By Lubna Hamdan
Some of the benefits of the treatment include blood rejuvenation, muscle growth, skin tightening, energy boosting, and weight loss
Some like it hot, but others prefer it cold, -170 degrees Celsius cold in fact.
When I first heard about Cryotherapy, the first thought that popped in my head was: Does this actually work?
Cryotherapy is a process where your body is surrounded by extremely cold air, -170 Celsius, for a short period of time. This triggers your body to have an immune response that, in turn, boosts its performance.
Some of the benefits include blood rejuvenation, muscle growth, skin tightening, energy boosting, and weight loss.
Cryo Health centre in the Dubai Ladies Club (DLC) and Jumeirah Emirates Towers offer 3 minute full body treatments and 10 minute facials using the technique.
So when I got to their DLC branch, I must admit I was a bit nervous.
The centre was designed in a modern, minimal, all-white décor. Yet it had a calming and serene vibe.
Perhaps it was the genuinely nice and easy going staff, who offered me something to drink while I filled out a consent form.
The form stated that cryotherapy is inappropriate for anyone who has hypertension, deep vein thrombosis, cold allergy, previous or current cancer treatments, or is pregnant.
After signing the form and having my blood pressure taken by a technician, I was introduced to the cryotherapy room.
The room looked like something out of a space movie. It was blue-lit, had a giant metal cylinder, and an electric bicycle.
The cylinder, open from the top, was the cryosauna, where I would have my full body treatment, which involved standing for three minutes -170 Celsius air.
After slipping into a robe, I was instructed to wear thick socks, foot mittens, and hand mittens.
The sauna was now overflowing with cold steam, I was ready to go in.
The moment the sauna door opened and I slipped out of my robe, I realised just how cold -170 degrees is.
As I was standing in the shower-like space, my first reaction was shock, followed by panic, followed by laughter at the shock and panic. I was freezing in a closed space, with only my head mercifully warm.
Luckily, the situation was a bit comedic. The two technicians distracted me by blasting Maroon 5’s “Sugar” and encouraging me to keep moving to the music so I did’t feel as cold.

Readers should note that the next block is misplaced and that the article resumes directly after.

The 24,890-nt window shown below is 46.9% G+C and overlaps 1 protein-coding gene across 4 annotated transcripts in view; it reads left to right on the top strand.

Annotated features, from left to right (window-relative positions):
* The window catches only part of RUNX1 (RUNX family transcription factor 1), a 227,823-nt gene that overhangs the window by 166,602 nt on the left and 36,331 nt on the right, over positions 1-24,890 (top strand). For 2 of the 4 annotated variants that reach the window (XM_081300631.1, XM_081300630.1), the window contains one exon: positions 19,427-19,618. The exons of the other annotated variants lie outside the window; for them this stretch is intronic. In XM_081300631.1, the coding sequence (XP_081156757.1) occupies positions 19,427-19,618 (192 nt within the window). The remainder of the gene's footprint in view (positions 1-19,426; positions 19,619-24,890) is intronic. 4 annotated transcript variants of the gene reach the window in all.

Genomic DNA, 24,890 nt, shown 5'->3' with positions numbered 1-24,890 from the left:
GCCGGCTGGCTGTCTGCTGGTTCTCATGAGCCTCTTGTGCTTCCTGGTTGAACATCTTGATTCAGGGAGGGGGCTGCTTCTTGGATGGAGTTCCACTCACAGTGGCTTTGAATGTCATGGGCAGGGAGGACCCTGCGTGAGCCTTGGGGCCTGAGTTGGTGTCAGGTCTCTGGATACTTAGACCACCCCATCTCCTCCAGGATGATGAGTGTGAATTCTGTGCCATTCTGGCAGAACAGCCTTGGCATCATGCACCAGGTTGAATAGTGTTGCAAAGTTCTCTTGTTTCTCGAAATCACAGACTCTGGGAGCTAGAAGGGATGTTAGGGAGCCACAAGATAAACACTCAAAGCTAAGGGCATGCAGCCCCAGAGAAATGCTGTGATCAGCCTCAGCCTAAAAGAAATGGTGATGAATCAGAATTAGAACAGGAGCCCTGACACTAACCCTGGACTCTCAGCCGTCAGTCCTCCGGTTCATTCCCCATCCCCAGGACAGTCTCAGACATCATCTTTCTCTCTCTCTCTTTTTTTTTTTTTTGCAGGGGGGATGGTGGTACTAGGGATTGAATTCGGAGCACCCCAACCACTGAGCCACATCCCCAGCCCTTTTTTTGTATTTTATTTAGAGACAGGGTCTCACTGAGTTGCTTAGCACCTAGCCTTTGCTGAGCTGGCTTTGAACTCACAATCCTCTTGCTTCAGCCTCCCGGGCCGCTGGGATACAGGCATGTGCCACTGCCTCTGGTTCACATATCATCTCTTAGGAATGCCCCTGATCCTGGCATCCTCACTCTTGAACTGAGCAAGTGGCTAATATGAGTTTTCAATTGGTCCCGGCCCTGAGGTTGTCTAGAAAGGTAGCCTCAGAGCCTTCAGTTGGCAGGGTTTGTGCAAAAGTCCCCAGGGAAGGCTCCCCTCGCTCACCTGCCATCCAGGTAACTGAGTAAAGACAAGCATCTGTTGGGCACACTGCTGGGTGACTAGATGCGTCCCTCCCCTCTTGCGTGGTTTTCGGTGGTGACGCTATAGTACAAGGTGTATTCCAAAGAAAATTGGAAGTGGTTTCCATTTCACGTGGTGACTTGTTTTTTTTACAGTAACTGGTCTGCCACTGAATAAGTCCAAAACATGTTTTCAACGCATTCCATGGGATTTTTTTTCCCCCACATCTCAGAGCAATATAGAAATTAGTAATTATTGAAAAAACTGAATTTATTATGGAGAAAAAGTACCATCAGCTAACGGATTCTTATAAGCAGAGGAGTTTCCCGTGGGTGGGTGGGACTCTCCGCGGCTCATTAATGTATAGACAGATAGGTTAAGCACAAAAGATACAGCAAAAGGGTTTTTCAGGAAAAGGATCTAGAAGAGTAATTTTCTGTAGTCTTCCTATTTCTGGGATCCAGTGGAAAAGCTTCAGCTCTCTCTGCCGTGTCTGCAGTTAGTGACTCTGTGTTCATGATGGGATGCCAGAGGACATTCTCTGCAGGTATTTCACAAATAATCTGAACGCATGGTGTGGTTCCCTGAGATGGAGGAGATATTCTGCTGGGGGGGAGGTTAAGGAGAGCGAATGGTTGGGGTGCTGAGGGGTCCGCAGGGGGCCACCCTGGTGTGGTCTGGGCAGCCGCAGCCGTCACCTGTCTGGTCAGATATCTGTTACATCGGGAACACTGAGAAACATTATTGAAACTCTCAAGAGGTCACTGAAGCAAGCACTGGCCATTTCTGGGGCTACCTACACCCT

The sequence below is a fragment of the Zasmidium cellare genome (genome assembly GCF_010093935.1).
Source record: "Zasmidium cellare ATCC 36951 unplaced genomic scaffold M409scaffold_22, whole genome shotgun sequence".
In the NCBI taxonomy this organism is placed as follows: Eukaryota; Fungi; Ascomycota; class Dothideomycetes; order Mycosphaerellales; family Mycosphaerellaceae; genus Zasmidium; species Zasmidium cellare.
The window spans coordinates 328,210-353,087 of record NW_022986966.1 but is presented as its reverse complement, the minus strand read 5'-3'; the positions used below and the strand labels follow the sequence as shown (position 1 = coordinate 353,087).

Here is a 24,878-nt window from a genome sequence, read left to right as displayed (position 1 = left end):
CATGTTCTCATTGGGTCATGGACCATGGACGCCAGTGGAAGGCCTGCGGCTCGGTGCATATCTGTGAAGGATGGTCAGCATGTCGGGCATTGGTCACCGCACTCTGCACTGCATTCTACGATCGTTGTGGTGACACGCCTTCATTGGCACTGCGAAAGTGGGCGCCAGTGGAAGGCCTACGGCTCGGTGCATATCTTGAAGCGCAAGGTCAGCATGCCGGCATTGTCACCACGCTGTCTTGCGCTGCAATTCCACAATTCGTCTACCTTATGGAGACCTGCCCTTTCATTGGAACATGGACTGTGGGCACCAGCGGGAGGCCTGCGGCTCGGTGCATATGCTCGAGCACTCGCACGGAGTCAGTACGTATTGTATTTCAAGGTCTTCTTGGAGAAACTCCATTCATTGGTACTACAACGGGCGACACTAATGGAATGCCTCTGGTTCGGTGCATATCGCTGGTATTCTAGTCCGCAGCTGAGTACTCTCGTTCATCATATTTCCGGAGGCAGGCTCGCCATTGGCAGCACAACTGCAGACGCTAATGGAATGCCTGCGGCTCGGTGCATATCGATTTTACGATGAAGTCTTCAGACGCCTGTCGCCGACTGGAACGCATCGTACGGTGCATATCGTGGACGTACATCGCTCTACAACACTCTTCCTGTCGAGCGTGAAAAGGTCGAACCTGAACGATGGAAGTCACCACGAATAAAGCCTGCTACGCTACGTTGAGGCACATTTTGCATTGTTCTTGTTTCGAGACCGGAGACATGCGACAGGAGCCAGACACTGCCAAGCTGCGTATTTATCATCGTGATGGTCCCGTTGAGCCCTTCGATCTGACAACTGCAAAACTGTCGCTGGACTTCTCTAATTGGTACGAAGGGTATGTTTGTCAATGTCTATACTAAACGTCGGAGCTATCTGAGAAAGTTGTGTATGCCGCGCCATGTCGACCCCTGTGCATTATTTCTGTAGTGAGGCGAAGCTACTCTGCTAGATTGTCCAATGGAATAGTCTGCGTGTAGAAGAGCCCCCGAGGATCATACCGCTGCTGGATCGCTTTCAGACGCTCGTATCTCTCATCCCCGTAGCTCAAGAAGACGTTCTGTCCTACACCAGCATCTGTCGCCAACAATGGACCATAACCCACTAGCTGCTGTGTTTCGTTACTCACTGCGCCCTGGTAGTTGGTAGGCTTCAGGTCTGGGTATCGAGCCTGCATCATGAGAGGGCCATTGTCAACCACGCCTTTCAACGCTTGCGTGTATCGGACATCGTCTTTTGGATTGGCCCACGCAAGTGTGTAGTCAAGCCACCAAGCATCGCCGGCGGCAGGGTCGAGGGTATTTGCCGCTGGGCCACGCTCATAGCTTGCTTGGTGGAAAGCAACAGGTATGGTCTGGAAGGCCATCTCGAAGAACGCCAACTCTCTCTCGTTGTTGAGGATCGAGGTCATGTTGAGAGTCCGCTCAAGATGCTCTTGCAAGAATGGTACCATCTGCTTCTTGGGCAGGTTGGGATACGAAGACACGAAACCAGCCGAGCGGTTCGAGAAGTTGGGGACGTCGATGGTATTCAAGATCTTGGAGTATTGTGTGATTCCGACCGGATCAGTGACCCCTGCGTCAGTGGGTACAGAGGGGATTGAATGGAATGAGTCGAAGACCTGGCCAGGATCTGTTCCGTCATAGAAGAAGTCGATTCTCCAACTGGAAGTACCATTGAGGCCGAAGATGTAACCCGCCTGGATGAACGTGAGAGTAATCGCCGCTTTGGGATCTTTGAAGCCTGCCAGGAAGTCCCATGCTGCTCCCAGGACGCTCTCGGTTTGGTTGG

And it worked! The first two minutes passed by quickly, as they conversed with me and we shared a few laughs at the situation at hand.
Surprisingly, it was only in the last minute that my legs started to go numb, and even then, it was tolerable.
Before I knew it, the three minutes were up and I was back in my robe.
I was advised to get on to the electrical bicycle to heat up my body.
But I didn’t need to cycle for long, because to my surprise, just a few seconds later, I felt a sudden rush of energy and was feeling really good.
I didn’t feel cold or shivery, on the contrary, I really felt that the machine had boosted my blood flow; I felt quite warm.
The next step was the 10 minute cryo facial, where, in another room, I lay down to have -170 degrees Celsius cold air envelope my face.
This experience was a lot easier to handle than the full body treatment. I found it to be a pampering treat. Though the air was cold, it felt like a breeze on a December night.
Unlike the full body treatment, the air in the facial escalated from -1 to -170 on my skin, so it got colder gradually, which perhaps made it more pleasant.
The results were also evident quickly. After the treatment, I could hardly see the pores on my skin. My cheeks were rosy and my skin felt tight and smooth.
Unfortunately, the effects of the facial and full body treatment lasted only a few hours. The technicians had made it clear that more than one session was required to feel long-term effects. It advised to have at least three to four sessions.
So, does cryotherapy really work? I did see the short-term results, and Cryo Health does treat 40 clients per location per day.
If you can afford to spend AED400 ($108) for a 3 minutes, we’d say, go for it.
After all, some like it cold, like Cristiano Ronaldo, who spent $61,500 on a cryotherapy machine which he keeps at his residence for regular use.For all the latest health and fitness news from the UAE and Gulf countries, follow us on Twitter and Linkedin, like us on Facebook and subscribe to our YouTube page, which is updated daily.